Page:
In honor of Banned Books Week, Time looks at how the focus of book challenges has changed over the past several years.
In honor of Banned Books Week, Time looks at how the focus of book challenges has changed over the past several years.
I love audiobooks; they enable me to read while plodding along on the treadmill or doing chores around the house. I’ve always thought that listening to a book instead of reading it is not cheating as long as I listen to the unabridged version.
And now I feel validated:
This question — whether or not listening to an audiobook is “cheating” — is one University of Virginia psychologist Daniel Willingham gets fairly often, especially ever since he published a book, in 2015, on the science of reading. (That one was about teaching children to read; he’s got another book out next spring about adults and reading.) He is very tired of this question, and so, recently, he wrote a blog post addressing it. (His opening line: “I’ve been asked this question a lot and I hate it.”) If, he argues, you take the question from the perspective of cognitive psychology — that is, the mental processes involved — there is no real difference between listening to a book and reading it. So, according to that understanding of the question: No, audiobooks are not cheating.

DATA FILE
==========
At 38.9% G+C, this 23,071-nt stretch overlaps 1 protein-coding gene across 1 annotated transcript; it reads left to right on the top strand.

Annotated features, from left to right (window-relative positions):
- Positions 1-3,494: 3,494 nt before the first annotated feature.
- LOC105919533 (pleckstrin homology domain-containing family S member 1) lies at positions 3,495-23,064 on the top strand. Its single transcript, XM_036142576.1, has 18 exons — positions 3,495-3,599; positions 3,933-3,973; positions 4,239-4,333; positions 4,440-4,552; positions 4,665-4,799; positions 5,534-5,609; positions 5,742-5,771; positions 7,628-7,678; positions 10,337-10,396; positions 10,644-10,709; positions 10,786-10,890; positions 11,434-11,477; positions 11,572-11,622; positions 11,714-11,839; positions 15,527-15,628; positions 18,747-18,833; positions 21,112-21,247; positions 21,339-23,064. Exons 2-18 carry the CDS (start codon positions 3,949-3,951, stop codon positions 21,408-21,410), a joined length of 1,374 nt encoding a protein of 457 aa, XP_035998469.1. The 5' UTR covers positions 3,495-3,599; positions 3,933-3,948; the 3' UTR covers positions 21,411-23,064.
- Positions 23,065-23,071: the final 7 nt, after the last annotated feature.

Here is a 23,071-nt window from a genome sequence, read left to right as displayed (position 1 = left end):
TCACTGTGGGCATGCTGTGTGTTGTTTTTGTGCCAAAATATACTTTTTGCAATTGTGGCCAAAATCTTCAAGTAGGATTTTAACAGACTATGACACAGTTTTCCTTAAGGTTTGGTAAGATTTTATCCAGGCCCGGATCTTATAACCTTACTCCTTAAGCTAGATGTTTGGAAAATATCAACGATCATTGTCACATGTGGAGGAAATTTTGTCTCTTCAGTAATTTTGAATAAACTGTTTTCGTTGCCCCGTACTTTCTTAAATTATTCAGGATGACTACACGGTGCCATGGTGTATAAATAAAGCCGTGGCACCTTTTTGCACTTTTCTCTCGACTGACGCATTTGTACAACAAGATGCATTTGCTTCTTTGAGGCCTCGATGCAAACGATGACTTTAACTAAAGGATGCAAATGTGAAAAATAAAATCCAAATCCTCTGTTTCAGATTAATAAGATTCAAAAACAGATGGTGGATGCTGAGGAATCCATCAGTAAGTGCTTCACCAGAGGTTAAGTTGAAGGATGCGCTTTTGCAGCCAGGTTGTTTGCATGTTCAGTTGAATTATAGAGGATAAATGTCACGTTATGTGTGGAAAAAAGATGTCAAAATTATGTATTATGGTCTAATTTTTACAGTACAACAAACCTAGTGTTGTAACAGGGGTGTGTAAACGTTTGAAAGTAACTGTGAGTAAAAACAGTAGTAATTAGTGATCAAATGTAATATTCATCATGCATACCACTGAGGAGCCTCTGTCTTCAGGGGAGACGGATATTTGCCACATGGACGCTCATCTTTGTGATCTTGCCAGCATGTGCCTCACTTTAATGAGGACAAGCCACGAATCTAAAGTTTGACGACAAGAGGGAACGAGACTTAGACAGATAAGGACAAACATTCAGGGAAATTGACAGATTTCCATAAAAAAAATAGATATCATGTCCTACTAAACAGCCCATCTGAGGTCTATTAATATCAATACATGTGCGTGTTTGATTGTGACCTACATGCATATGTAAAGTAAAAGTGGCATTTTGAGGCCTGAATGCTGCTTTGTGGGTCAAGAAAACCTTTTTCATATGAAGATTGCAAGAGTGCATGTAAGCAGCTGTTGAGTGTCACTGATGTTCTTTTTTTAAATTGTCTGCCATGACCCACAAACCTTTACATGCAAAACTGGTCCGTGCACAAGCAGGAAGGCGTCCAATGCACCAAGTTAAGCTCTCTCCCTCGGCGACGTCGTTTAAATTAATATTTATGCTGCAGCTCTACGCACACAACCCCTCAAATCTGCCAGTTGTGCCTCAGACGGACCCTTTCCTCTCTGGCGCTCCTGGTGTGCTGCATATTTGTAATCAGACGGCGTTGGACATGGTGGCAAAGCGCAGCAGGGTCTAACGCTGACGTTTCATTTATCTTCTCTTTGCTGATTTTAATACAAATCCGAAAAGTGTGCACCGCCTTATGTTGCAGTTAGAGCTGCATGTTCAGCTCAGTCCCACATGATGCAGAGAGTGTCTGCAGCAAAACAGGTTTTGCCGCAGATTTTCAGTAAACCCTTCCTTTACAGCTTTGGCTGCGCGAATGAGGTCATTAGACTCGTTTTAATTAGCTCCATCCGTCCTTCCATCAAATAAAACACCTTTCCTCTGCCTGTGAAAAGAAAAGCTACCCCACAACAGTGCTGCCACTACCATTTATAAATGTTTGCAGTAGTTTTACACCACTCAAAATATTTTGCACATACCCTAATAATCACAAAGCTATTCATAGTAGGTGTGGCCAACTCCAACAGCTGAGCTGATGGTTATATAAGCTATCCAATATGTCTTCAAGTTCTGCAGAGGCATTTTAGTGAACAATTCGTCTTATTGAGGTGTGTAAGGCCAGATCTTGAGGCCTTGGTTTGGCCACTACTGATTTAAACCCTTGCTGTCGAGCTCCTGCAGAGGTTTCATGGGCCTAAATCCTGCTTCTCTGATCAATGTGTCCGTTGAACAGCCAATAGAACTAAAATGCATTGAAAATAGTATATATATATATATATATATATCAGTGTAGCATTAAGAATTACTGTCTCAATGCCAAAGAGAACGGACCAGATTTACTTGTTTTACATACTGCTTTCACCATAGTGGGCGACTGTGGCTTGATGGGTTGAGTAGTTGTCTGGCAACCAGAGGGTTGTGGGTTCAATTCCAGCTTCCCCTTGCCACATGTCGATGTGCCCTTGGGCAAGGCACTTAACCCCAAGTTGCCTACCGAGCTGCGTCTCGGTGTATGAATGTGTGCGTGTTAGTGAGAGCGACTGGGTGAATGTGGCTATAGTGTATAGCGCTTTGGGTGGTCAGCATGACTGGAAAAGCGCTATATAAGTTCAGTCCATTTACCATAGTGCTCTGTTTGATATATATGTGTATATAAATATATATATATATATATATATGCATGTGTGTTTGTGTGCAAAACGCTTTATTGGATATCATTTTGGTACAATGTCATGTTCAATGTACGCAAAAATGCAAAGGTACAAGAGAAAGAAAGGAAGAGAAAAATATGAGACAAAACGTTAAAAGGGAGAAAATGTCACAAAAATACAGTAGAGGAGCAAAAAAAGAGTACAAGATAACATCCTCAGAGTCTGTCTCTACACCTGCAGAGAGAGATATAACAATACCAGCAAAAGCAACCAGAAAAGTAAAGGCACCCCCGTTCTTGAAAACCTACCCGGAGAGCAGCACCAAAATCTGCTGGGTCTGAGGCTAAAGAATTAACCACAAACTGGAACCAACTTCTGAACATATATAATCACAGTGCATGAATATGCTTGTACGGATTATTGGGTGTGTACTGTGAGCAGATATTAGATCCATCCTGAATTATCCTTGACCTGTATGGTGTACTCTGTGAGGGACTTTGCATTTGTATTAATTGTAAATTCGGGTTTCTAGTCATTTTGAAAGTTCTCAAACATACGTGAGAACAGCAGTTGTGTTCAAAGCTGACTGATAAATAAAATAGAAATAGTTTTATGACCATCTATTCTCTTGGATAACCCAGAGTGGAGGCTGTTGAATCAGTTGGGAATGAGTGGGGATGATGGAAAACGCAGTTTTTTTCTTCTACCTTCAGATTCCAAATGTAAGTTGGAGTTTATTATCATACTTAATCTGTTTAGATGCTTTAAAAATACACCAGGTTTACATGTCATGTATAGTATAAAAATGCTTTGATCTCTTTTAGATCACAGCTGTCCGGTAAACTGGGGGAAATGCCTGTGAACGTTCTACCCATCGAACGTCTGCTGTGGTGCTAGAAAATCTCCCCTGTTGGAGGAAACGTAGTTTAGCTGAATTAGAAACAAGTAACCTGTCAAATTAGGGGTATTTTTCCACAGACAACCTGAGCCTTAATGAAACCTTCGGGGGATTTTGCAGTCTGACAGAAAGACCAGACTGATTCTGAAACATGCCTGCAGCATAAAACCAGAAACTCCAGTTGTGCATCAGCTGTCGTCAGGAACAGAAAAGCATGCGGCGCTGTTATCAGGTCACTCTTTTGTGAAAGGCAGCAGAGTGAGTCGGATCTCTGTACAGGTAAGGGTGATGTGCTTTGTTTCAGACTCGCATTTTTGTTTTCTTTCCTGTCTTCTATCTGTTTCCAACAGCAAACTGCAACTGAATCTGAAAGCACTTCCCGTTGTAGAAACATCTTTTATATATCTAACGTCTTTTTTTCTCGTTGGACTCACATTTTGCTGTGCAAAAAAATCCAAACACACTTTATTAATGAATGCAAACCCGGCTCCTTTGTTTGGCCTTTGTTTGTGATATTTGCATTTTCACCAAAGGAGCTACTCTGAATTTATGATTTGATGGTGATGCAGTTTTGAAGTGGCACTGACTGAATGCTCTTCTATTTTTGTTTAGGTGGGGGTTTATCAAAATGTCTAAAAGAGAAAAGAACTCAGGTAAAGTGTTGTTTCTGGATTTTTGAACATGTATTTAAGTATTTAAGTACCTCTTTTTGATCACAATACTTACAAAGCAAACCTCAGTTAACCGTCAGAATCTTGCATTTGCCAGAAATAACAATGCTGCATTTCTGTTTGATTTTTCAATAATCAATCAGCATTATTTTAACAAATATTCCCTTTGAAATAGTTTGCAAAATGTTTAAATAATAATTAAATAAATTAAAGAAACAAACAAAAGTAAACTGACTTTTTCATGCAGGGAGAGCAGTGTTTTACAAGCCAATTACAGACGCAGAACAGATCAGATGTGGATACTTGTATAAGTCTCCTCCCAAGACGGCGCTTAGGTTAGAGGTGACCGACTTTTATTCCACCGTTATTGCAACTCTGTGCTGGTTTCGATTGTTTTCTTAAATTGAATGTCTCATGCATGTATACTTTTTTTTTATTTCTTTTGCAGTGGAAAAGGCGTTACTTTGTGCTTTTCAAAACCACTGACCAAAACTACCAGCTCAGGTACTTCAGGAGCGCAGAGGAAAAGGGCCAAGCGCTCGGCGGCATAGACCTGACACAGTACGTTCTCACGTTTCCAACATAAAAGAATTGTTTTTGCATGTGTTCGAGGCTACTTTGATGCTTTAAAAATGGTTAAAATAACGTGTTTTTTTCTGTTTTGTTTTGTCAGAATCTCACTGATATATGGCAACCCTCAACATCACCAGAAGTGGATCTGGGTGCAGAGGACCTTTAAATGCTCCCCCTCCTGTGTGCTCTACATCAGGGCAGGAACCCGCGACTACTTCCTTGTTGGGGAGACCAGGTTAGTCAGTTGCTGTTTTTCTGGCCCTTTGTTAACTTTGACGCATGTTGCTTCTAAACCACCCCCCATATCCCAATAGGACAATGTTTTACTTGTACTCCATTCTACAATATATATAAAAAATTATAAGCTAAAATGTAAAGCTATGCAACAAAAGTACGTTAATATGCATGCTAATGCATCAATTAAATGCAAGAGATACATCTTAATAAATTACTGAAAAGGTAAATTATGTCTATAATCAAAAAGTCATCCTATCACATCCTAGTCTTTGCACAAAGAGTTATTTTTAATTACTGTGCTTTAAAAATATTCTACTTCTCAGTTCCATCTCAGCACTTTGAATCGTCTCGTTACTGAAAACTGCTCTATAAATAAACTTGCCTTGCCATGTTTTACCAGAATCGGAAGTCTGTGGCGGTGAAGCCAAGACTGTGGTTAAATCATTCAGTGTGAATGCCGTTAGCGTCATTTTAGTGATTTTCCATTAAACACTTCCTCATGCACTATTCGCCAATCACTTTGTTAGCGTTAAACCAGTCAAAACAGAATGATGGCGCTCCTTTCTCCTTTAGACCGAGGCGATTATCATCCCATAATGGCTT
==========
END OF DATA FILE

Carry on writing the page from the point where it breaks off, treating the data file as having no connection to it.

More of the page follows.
Book critic Jennifer Senior writes:
Now, as a person who writes reviews for a living, I am curious to know: How do professional authors handle unsparing criticism, written in just a few days or weeks, of something they’ve toiled over for years?
She put this question to her friend, Curtis Sittenfeld, “author of “Prep,” “American Wife” and most recently, “Eligible,” a modern retelling of “Pride and Prejudice.” Read here how Sittenfeld feels about reviews of her books.
I’m always interested in ways in which literature crosses over into everyday life. Here’s one example:
In 2002, the Supreme Court barred the execution of the intellectually disabled. But it gave states a lot of leeway to decide just who was, in the language of the day, “mentally retarded.”
Texas took a creative approach, adopting what one judge there later called “the Lennie standard.” That sounds like a reference to an august precedent, but it is not. The Lennie in question is Lennie Small, the dim, hulking farmhand in John Steinbeck’s “Of Mice and Men.”
The article ends with remarks by Thomas Steinbeck, son of author John Steinbeck.
If you don’t yet know Maria Popova’s astounding brainpickings, you’re in for a treat. Here she discusses “the significance of books and the role of reading in human life [that] comes from Neil Gaiman in a beautiful piece titled ‘Why Our Future Depends on Libraries, Reading and Daydreaming.’”
© 2016 by Mary Daniels Brown
October is International School Library Month, organized by the International Association of School Librarianship. This group is dedicated to establishing and developing school librarianship in every country in the world. The organization pursues the following objectives: